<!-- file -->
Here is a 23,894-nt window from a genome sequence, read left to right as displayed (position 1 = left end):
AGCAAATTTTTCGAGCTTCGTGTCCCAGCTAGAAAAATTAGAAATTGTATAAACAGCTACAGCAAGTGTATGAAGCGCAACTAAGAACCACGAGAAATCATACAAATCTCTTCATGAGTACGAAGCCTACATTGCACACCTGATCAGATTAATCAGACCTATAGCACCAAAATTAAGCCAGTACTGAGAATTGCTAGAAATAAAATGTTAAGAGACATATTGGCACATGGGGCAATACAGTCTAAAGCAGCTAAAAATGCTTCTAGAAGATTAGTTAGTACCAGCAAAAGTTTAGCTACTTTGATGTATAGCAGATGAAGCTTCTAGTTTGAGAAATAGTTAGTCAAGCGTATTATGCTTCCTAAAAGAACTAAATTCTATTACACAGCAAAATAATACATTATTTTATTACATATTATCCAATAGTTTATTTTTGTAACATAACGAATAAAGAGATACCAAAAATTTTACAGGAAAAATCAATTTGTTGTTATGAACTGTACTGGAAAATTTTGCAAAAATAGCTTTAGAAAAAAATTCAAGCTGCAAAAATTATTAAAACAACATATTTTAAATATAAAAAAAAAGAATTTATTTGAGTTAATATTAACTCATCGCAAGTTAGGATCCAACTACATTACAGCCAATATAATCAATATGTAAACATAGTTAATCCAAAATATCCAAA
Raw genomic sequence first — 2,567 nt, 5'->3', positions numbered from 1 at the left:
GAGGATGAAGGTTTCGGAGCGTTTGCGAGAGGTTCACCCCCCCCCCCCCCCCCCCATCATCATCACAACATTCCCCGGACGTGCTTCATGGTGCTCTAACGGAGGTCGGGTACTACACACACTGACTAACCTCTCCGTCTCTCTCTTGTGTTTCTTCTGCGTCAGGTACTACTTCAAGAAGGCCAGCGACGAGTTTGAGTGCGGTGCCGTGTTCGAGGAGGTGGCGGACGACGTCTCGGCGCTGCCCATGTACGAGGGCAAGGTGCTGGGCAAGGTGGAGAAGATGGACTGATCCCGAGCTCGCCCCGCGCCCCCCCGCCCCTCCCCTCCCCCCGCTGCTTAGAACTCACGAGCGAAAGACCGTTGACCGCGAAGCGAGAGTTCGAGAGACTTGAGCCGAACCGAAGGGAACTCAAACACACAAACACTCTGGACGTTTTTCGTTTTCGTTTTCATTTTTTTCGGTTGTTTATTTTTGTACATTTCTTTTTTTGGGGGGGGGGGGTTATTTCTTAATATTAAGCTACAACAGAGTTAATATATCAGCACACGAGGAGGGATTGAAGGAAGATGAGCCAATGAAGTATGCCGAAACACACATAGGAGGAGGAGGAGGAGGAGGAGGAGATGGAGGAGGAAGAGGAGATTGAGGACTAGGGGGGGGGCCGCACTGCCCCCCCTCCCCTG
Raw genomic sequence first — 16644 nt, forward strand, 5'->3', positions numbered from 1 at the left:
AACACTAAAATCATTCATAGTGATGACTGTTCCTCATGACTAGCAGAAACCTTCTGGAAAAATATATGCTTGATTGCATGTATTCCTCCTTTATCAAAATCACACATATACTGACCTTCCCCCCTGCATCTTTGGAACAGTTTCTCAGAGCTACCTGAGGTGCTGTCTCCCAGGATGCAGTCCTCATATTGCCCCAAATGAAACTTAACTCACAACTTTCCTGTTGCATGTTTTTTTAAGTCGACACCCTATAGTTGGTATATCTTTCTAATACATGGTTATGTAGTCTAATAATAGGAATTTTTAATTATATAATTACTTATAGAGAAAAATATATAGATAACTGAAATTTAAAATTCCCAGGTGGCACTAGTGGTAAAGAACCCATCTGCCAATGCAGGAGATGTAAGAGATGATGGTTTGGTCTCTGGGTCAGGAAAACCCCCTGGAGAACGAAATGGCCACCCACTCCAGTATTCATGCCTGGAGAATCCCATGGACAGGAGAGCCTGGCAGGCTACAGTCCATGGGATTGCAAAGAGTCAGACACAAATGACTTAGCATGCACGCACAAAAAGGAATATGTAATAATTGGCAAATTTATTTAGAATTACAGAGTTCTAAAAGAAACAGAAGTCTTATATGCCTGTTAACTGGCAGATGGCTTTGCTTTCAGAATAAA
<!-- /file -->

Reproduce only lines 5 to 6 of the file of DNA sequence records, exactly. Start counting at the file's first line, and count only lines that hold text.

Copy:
Raw genomic sequence first — 16644 nt, forward strand, 5'->3', positions numbered from 1 at the left:
AACACTAAAATCATTCATAGTGATGACTGTTCCTCATGACTAGCAGAAACCTTCTGGAAAAATATATGCTTGATTGCATGTATTCCTCCTTTATCAAAATCACACATATACTGACCTTCCCCCCTGCATCTTTGGAACAGTTTCTCAGAGCTACCTGAGGTGCTGTCTCCCAGGATGCAGTCCTCATATTGCCCCAAATGAAACTTAACTCACAACTTTCCTGTTGCATGTTTTTTTAAGTCGACACCCTATAGTTGGTATATCTTTCTAATACATGGTTATGTAGTCTAATAATAGGAATTTTTAATTATATAATTACTTATAGAGAAAAATATATAGATAACTGAAATTTAAAATTCCCAGGTGGCACTAGTGGTAAAGAACCCATCTGCCAATGCAGGAGATGTAAGAGATGATGGTTTGGTCTCTGGGTCAGGAAAACCCCCTGGAGAACGAAATGGCCACCCACTCCAGTATTCATGCCTGGAGAATCCCATGGACAGGAGAGCCTGGCAGGCTACAGTCCATGGGATTGCAAAGAGTCAGACACAAATGACTTAGCATGCACGCACAAAAAGGAATATGTAATAATTGGCAAATTTATTTAGAATTACAGAGTTCTAAAAGAAACAGAAGTCTTATATGCCTGTTAACTGGCAGATGGCTTTGCTTTCAGAATAAA